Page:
Bobos are very purpose-driven, and this is seen most clearly in the chapter on pleasure. This chapter begins with a description of the Arizona Power Exchange—an S&M group in Phoenix that offers newsletters, workshops, discussion groups, and personal growth and support groups for those who are involved in what is euphemistically called "the leather community." They provide an atmosphere where one can discuss and participate in such things in a caring, accepting atmosphere, with all dignity and respect. Forgive me if I am a bit naive here—as a pastor, the Marquis de Sade was not on any of my seminary reading lists, but I have always heard the Marquis de Sade spoken of as someone with, shall we say, more sinister intentions. Yet, here are his followers giving us sado-masochism and humiliation with respect and dignity. This isn't sinister, this is clinical. Brooks says:
In short, over the past few years the educated class has domesticated lust by enshrouding it in high-mindedness. The Bobos have taken sex, which for centuries has been thought to be arousing or sinful or possibly dangerous, and they have made it socially constructive.
He goes on:
They are meritocrats through and through. So they don't just enjoy orgasms, they achieve orgasm. Sex in this literature is like college; it's described as a continual regimen of self-improvement and self-expansion.
Then, on page 194:
Everything in the Bobo life is purposeful.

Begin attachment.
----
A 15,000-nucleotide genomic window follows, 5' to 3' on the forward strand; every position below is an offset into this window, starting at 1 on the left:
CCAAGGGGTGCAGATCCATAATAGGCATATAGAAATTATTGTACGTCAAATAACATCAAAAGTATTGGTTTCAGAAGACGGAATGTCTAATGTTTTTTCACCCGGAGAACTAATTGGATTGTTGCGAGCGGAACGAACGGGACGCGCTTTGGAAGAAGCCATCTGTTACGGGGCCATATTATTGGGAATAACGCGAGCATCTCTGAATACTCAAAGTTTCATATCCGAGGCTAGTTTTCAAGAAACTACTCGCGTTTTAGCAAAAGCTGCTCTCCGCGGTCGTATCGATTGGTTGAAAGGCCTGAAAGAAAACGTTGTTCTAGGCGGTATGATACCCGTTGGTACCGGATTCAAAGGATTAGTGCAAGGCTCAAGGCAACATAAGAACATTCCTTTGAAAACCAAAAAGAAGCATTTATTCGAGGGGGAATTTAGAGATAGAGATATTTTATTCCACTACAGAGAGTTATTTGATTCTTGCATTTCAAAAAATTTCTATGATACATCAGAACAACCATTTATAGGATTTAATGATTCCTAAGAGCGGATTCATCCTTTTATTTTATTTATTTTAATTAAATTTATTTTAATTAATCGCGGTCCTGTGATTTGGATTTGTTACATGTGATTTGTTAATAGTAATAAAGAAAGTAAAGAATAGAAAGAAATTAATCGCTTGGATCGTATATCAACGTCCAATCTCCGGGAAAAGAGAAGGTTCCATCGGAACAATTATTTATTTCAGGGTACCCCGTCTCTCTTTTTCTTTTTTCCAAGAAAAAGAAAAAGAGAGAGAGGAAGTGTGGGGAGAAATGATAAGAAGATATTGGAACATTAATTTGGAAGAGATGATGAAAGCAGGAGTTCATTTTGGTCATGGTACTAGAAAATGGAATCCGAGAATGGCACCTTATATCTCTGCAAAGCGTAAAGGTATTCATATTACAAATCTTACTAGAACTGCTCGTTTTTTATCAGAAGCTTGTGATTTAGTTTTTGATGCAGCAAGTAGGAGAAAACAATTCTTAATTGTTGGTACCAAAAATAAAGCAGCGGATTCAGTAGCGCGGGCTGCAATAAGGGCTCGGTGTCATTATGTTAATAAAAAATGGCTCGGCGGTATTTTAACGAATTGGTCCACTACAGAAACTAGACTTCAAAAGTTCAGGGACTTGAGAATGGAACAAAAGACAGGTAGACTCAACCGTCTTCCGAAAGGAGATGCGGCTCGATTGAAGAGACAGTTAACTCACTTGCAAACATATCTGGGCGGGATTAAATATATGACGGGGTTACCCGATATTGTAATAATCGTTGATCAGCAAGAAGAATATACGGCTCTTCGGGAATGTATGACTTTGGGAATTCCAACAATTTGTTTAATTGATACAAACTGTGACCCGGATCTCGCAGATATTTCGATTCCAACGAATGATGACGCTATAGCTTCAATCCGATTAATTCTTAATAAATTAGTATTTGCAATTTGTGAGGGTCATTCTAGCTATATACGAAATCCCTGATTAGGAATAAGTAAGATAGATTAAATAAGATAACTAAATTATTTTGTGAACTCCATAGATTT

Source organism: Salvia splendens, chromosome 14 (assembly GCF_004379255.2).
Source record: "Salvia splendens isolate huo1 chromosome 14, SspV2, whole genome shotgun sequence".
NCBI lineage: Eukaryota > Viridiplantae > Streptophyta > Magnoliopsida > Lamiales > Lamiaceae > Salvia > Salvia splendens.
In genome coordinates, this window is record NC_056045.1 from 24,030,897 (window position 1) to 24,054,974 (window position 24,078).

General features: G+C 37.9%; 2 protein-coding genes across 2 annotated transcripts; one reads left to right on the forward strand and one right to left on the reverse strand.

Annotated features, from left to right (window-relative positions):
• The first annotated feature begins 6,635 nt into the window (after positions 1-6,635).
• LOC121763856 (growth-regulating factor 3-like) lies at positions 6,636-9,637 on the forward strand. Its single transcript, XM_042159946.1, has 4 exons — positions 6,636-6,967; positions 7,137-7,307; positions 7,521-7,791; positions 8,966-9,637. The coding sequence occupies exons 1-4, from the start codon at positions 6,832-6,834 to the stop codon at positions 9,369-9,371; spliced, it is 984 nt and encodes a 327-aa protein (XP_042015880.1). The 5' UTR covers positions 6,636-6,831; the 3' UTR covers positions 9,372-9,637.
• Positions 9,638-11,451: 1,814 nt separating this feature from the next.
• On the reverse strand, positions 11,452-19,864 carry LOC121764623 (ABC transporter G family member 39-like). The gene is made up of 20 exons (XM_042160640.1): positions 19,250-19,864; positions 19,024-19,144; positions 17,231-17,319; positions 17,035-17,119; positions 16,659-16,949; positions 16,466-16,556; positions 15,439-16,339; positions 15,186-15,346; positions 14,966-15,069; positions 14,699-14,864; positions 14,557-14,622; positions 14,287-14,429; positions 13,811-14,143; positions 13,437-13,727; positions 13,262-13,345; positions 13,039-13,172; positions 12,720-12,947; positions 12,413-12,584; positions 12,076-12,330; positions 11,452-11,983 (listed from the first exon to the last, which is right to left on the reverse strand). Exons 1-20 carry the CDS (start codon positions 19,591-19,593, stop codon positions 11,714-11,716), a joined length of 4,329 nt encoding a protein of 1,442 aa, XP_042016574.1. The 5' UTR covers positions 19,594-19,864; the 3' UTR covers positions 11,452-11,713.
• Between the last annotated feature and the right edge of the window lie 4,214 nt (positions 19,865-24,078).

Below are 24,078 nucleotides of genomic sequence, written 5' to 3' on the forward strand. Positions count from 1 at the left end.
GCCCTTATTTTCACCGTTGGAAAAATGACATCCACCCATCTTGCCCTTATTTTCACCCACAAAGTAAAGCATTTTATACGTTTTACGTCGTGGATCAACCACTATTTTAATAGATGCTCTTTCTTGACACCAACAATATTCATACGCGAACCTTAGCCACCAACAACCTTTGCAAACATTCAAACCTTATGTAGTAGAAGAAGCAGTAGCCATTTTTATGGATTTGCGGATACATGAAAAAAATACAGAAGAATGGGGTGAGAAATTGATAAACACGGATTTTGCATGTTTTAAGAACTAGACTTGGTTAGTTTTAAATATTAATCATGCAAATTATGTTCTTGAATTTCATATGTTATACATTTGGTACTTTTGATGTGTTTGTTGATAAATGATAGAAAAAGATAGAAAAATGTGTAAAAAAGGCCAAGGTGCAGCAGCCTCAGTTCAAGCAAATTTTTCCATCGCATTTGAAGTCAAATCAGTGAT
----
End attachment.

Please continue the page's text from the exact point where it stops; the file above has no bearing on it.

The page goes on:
Bingo!! The Bobo life is the purpose-driven life. For the Bobo, the meritocrat, life is one long graduate school, you are constantly getting new degrees, increasing proficiency and achieving more and more success. For the Bobos, who came out of the pleasure-driven sixties, even sex and pleasure, the things they used to do to avoid or get distracted from school, have now become part of school. Brooks goes on to describe the way that even vacations and play are part of the program of self-improvement and self-enrichment. It used to be that play and vacations were a way of getting away school and work—now they are a part of it.
(Hey, here's my ticket to fame and fortune - I'll write a book called The Purpose Driven Sex-Life. It won't have to be a good book, the title itself will be enough to sell millions!)
As a pastor, this helped me to understand something of life in the church today. Today, the highest value in many churches is to be "Purpose Driven." I wonder how much of the purpose-driven stuff has unconsciously grown out of Bobo culture. In one sense, this shows the genius of guys like Rick Warren. Warren is so successful because he has tapped into one of Bobo-culture's greatest desires—to find purpose in all they do. This "purpose-driven gospel" is very persuasive in Bobo-land and is a great point of contact for the church with the world outside the church. Warren is correct when he says that God has a purpose for every individual life, and this is a very powerful point of connection.